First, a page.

Sen. Chuck Grassley, R-Iowa, dismissed Holder's speech at Northwestern University earlier this month, where he notably discussed the legal justification for the U.S. assassination of American-born radical cleric Anwar al-Awlaki during a September 2011 drone strike in Yemen.
The Obama administration has come under fire for refusing to release a U.S. Justice Department memo that reportedly outlined why using lethal force against al-Awlaki, the alleged leader of al Qaeda in the Arabian Peninsula, was legal. Holder did not specifically mention al-Awlaki during his speech at Northwestern; instead, the attorney general argued that the targeted killing of suspected terrorist operatives overseas is legal under the Authorization for Use of Military Force, a joint congressional resolution passed shortly after the September 2011 terrorist attacks.
Use Of Force Provision
The law allows the president to authorize the use of all necessary force to prevent any future acts of terrorism against the U.S., even empowering the commander-in-chief to target both the perpetrators of the attack and individuals who aided or harbored them.
Holder said the determinations to carry out such an attack would be subject to congressional oversight, a point Grassley scoffed at during an executive meeting of the Judiciary Committee on Thursday.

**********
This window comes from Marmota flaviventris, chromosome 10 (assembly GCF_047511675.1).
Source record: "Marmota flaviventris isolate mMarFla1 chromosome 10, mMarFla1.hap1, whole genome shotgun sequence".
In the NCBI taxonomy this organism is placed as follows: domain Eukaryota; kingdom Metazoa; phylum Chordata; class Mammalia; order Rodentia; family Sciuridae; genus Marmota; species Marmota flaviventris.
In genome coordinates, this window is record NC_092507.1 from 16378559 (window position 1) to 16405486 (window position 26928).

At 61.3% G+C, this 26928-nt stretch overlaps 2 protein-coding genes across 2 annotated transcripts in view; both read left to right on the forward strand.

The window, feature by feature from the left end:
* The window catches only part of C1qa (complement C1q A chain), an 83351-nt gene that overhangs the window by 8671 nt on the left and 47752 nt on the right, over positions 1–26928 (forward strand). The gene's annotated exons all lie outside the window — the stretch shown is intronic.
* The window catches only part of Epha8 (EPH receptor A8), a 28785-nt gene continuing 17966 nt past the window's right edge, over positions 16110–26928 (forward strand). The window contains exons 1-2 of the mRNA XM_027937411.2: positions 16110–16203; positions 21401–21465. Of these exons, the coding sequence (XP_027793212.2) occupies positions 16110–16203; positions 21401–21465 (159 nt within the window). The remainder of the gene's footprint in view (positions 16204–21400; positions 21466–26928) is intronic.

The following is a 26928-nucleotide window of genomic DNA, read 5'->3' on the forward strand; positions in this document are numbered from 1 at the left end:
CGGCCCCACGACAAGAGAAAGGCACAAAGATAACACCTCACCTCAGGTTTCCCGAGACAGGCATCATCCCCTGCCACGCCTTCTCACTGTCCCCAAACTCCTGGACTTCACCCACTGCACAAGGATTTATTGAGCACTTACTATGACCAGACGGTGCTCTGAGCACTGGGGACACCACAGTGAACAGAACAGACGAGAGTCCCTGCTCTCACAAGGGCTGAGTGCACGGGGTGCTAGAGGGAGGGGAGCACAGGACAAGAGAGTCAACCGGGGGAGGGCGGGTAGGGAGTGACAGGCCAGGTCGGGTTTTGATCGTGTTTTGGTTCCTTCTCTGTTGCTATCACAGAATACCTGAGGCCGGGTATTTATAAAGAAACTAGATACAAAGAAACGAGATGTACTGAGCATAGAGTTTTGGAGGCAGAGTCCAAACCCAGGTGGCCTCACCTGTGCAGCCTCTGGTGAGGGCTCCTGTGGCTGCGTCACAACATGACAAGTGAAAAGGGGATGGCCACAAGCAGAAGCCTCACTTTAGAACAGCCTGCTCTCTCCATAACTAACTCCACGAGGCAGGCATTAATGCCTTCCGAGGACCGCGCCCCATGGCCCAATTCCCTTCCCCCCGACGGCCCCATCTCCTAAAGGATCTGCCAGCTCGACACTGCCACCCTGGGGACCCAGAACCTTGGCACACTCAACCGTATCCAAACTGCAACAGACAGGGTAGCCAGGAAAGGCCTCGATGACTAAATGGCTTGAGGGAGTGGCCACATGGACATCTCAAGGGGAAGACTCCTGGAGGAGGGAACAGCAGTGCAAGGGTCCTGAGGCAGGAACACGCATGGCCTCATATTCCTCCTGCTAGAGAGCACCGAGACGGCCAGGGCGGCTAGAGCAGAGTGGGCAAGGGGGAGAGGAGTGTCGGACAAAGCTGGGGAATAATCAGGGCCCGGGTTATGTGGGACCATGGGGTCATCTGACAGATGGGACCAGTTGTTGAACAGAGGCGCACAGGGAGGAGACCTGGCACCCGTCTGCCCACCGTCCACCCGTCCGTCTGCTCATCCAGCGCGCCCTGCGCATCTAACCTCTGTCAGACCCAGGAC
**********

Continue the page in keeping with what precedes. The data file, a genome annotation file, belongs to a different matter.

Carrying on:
If the attorney general is going to justify targeted killings based upon 'robust' congressional oversight, he needs to follow through and make these documents available to Congress, not just give us the 'CliffsNotes' in a speech to law students, Grassley said, according to a report from The Hill.
Grassley also said he asked for a complete analysis of the Obama administration's legal justification to carry out such attacks in October, and has yet to receive it, a move he called another example of the continued failure of this administration to live up its goal of being the most transparent administration ever.
Judiciary Committee Chairman Patrick Leahy, D-Vt., has also requested such an analysis, Grassley said.
The Obama administration has refused to confirm or deny the existence of the Justice Department memo in question. However, an October New York Times investigation revealed the secret document was penned sometime in June 2010. Individuals with knowledge of its content told the newspaper the memo concluded al-Awlaki could legally be killed if it was not feasible to capture him alive because he was allegedly making direct terrorist threats against the U.S.
While speaking at Northwestern, Holder said U.S. citizenship does not necessarily entitle a suspected terrorist to a trial or court review, arguing that due process and judicial process are not one and the same when national security operations are at stake.
The targeted killing of a U.S. citizen without trail has resulted in an outcry from civil liberties groups that warn it could set a dangerous precedent that potentially threatens the constitutionally-protected rights -- particularly, the right to due process -- of all Americans. Both the American Civil Liberties Union and the New York Times have filed lawsuits under the Freedom of Information Act demanding the the Justice Department release the disputed memo and provide accurate information about the government's targeted killing policy.